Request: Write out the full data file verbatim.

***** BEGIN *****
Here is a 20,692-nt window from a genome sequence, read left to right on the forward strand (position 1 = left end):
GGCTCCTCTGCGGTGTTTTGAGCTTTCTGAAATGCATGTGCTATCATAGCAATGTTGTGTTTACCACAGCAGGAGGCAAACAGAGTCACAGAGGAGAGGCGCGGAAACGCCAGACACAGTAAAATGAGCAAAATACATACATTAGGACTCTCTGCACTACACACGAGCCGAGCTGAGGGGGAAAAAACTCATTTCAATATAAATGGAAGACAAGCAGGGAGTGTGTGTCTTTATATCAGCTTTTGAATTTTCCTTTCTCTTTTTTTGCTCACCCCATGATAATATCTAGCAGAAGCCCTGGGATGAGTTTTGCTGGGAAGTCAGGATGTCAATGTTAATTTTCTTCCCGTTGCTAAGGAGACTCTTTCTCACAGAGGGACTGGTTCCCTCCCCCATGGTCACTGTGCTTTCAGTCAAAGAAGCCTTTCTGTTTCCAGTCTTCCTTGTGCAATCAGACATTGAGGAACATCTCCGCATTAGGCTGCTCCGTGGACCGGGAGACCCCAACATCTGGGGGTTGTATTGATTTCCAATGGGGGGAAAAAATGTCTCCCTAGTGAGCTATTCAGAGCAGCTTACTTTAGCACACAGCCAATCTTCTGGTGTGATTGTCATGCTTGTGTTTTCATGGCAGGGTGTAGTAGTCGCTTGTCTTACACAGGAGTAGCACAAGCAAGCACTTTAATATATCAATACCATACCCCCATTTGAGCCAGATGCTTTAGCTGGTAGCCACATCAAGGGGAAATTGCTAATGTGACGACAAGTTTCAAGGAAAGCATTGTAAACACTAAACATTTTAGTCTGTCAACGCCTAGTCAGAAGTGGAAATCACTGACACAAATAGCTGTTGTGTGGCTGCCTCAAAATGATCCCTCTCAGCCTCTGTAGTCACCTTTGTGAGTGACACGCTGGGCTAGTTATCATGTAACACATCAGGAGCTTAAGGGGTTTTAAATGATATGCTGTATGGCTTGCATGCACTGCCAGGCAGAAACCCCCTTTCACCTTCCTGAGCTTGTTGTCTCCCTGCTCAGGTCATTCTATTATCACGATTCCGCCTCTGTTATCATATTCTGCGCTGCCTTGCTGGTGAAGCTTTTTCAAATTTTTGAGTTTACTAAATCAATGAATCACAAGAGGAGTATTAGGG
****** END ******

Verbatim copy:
Here is a 20,692-nt window from a genome sequence, read left to right on the forward strand (position 1 = left end):
GGCTCCTCTGCGGTGTTTTGAGCTTTCTGAAATGCATGTGCTATCATAGCAATGTTGTGTTTACCACAGCAGGAGGCAAACAGAGTCACAGAGGAGAGGCGCGGAAACGCCAGACACAGTAAAATGAGCAAAATACATACATTAGGACTCTCTGCACTACACACGAGCCGAGCTGAGGGGGAAAAAACTCATTTCAATATAAATGGAAGACAAGCAGGGAGTGTGTGTCTTTATATCAGCTTTTGAATTTTCCTTTCTCTTTTTTTGCTCACCCCATGATAATATCTAGCAGAAGCCCTGGGATGAGTTTTGCTGGGAAGTCAGGATGTCAATGTTAATTTTCTTCCCGTTGCTAAGGAGACTCTTTCTCACAGAGGGACTGGTTCCCTCCCCCATGGTCACTGTGCTTTCAGTCAAAGAAGCCTTTCTGTTTCCAGTCTTCCTTGTGCAATCAGACATTGAGGAACATCTCCGCATTAGGCTGCTCCGTGGACCGGGAGACCCCAACATCTGGGGGTTGTATTGATTTCCAATGGGGGGAAAAAATGTCTCCCTAGTGAGCTATTCAGAGCAGCTTACTTTAGCACACAGCCAATCTTCTGGTGTGATTGTCATGCTTGTGTTTTCATGGCAGGGTGTAGTAGTCGCTTGTCTTACACAGGAGTAGCACAAGCAAGCACTTTAATATATCAATACCATACCCCCATTTGAGCCAGATGCTTTAGCTGGTAGCCACATCAAGGGGAAATTGCTAATGTGACGACAAGTTTCAAGGAAAGCATTGTAAACACTAAACATTTTAGTCTGTCAACGCCTAGTCAGAAGTGGAAATCACTGACACAAATAGCTGTTGTGTGGCTGCCTCAAAATGATCCCTCTCAGCCTCTGTAGTCACCTTTGTGAGTGACACGCTGGGCTAGTTATCATGTAACACATCAGGAGCTTAAGGGGTTTTAAATGATATGCTGTATGGCTTGCATGCACTGCCAGGCAGAAACCCCCTTTCACCTTCCTGAGCTTGTTGTCTCCCTGCTCAGGTCATTCTATTATCACGATTCCGCCTCTGTTATCATATTCTGCGCTGCCTTGCTGGTGAAGCTTTTTCAAATTTTTGAGTTTACTAAATCAATGAATCACAAGAGGAGTATTAGGG